North Naples Fire Control and Rescue District Achieves a Public Protection Classification Score of 3. This score puts the District in the top 5% of Nation.
During the year 2008, NNFD (North Naples Fire Control and Rescue District) performed a self evaluation and found that with the purchase of a 3000 Gallon Water Tender, the District would be able to reduce it's ISO Classification and possibly save the tax payers within the District money on their property insurance premiums.
ISO performed an evaluation of the District during the month of September 2009. The evaluation included dispatching, water supplies, along with the staffing and distribution of firefighters and fire apparatus. The result was a Public Protection Classification Summary Report of 3. Only 5% of the fire departments across the nation have a rating of three or less.
ISO - What is ISO and what does it do?
Insurance Services Office (ISO) is an independent company that serves insurance companies, communities, fire departments, insurance regulators, and others by providing information about risk. ISO's expert staff collects information about municipal fire suppression efforts in communities throughout the United States. In each of those communities, ISO analyzes the relevant data and assigns a Public Protection Classification (PPC), represented by a number from 1 to 10. Class 1 represents an exemplary fire suppression program while a Class 10 indicates that the area's fire suppression program does not meet ISO's minimum criteria.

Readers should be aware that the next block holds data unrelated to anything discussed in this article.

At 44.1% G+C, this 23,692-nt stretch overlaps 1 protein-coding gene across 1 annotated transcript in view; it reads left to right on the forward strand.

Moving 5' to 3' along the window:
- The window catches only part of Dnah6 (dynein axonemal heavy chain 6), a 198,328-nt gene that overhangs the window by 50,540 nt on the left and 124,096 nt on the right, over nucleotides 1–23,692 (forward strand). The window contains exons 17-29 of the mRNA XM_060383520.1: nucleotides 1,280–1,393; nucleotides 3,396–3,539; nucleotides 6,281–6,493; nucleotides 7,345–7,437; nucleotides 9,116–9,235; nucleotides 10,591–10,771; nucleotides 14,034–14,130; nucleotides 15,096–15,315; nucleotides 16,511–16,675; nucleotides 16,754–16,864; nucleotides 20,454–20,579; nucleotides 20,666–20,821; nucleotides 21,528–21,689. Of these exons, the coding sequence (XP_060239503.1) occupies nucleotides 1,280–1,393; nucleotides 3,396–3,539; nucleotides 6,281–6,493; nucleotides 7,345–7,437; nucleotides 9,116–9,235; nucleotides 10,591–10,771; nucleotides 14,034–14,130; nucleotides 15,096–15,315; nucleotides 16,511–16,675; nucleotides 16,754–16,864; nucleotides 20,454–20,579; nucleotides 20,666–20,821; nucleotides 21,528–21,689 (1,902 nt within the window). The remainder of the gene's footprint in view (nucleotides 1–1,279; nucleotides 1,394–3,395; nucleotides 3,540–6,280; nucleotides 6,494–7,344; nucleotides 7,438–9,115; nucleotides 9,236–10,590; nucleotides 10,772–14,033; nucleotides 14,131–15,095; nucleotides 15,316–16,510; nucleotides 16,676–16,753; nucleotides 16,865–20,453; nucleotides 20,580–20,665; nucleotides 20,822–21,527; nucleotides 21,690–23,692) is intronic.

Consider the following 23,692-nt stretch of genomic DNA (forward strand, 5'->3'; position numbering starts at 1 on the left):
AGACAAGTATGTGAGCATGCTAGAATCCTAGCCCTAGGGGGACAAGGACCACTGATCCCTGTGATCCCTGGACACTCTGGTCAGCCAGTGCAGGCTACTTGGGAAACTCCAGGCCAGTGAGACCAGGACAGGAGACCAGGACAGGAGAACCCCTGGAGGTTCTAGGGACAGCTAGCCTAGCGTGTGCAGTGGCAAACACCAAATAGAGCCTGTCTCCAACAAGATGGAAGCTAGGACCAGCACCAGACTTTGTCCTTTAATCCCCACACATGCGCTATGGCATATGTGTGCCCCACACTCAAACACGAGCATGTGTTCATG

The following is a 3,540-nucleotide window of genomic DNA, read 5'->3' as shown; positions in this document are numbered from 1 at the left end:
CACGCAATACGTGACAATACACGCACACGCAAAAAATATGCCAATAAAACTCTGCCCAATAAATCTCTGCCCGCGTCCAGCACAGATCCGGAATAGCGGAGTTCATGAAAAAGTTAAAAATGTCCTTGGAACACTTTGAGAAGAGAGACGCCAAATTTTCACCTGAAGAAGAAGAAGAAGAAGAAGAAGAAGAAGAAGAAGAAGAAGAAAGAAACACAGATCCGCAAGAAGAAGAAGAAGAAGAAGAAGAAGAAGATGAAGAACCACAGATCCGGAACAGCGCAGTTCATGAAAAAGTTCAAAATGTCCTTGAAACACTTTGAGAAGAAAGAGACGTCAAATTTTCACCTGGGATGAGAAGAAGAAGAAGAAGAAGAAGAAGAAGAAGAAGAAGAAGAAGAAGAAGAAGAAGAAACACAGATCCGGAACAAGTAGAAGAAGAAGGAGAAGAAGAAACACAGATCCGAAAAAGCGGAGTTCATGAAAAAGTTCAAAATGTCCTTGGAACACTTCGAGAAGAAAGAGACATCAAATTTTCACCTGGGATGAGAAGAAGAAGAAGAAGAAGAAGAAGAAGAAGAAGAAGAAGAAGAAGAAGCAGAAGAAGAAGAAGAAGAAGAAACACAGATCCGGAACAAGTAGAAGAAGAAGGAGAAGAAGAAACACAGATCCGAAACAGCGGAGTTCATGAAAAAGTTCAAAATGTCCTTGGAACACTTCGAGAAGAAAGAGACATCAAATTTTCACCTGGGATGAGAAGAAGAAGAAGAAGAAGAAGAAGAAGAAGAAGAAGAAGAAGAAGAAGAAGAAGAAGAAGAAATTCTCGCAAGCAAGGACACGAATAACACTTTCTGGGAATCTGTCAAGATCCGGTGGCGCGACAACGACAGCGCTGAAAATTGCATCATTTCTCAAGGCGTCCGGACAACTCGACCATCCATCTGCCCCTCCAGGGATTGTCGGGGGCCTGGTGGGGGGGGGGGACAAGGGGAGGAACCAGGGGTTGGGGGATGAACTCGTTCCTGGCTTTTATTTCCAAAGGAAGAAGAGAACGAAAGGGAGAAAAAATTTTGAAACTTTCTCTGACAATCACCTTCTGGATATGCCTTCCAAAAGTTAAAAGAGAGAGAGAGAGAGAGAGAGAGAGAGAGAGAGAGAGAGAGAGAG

ISO's PPC program evaluates communities according to a uniform set of critera, incorporating nationally recognized standards developed by the National Fire Protection Association and the American Water Works Association. A community's PPC depends on the following:
- Fire alarm and communication systems including telephone systems, telephone lines, and dispatch staffing and systems.
- The Fire Department includes equipment, staffing, training and geographic distribution of fire stations.
- The water supply system includes condition and maintenance of hydrants, alternative water supply operations and a careful evaluation of the amount of available water compared with the amount needed to suppress fires up to 3,500 gallons per minute.